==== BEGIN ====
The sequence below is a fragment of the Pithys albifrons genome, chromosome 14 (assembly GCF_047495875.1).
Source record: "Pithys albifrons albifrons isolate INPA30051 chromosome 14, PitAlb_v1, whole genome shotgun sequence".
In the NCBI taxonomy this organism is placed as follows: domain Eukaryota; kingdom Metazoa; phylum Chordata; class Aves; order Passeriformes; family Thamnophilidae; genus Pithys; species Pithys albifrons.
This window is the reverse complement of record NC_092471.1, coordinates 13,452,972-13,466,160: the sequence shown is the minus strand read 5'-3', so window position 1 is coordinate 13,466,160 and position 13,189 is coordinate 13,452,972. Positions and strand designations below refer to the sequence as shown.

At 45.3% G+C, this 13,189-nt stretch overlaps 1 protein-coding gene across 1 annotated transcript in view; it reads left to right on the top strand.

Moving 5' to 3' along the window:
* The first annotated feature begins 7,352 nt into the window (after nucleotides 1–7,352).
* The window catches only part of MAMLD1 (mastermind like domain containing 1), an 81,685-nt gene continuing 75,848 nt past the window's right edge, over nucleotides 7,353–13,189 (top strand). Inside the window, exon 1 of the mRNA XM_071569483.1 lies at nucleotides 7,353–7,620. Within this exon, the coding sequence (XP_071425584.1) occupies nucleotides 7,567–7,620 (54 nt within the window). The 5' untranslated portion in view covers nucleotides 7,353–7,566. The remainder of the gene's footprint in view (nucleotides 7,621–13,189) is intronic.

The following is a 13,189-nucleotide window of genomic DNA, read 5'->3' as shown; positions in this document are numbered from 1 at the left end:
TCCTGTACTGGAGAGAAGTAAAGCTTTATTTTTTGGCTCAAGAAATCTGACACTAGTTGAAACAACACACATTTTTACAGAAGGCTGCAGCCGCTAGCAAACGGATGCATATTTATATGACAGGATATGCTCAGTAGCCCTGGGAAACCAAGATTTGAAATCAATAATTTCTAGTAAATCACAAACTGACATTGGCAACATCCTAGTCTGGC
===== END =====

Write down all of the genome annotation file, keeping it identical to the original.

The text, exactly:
The sequence below is a fragment of the Pithys albifrons genome, chromosome 14 (assembly GCF_047495875.1).
Source record: "Pithys albifrons albifrons isolate INPA30051 chromosome 14, PitAlb_v1, whole genome shotgun sequence".
In the NCBI taxonomy this organism is placed as follows: domain Eukaryota; kingdom Metazoa; phylum Chordata; class Aves; order Passeriformes; family Thamnophilidae; genus Pithys; species Pithys albifrons.
This window is the reverse complement of record NC_092471.1, coordinates 13,452,972-13,466,160: the sequence shown is the minus strand read 5'-3', so window position 1 is coordinate 13,466,160 and position 13,189 is coordinate 13,452,972. Positions and strand designations below refer to the sequence as shown.

At 45.3% G+C, this 13,189-nt stretch overlaps 1 protein-coding gene across 1 annotated transcript in view; it reads left to right on the top strand.

Moving 5' to 3' along the window:
* The first annotated feature begins 7,352 nt into the window (after nucleotides 1–7,352).
* The window catches only part of MAMLD1 (mastermind like domain containing 1), an 81,685-nt gene continuing 75,848 nt past the window's right edge, over nucleotides 7,353–13,189 (top strand). Inside the window, exon 1 of the mRNA XM_071569483.1 lies at nucleotides 7,353–7,620. Within this exon, the coding sequence (XP_071425584.1) occupies nucleotides 7,567–7,620 (54 nt within the window). The 5' untranslated portion in view covers nucleotides 7,353–7,566. The remainder of the gene's footprint in view (nucleotides 7,621–13,189) is intronic.

The following is a 13,189-nucleotide window of genomic DNA, read 5'->3' as shown; positions in this document are numbered from 1 at the left end:
TCCTGTACTGGAGAGAAGTAAAGCTTTATTTTTTGGCTCAAGAAATCTGACACTAGTTGAAACAACACACATTTTTACAGAAGGCTGCAGCCGCTAGCAAACGGATGCATATTTATATGACAGGATATGCTCAGTAGCCCTGGGAAACCAAGATTTGAAATCAATAATTTCTAGTAAATCACAAACTGACATTGGCAACATCCTAGTCTGGC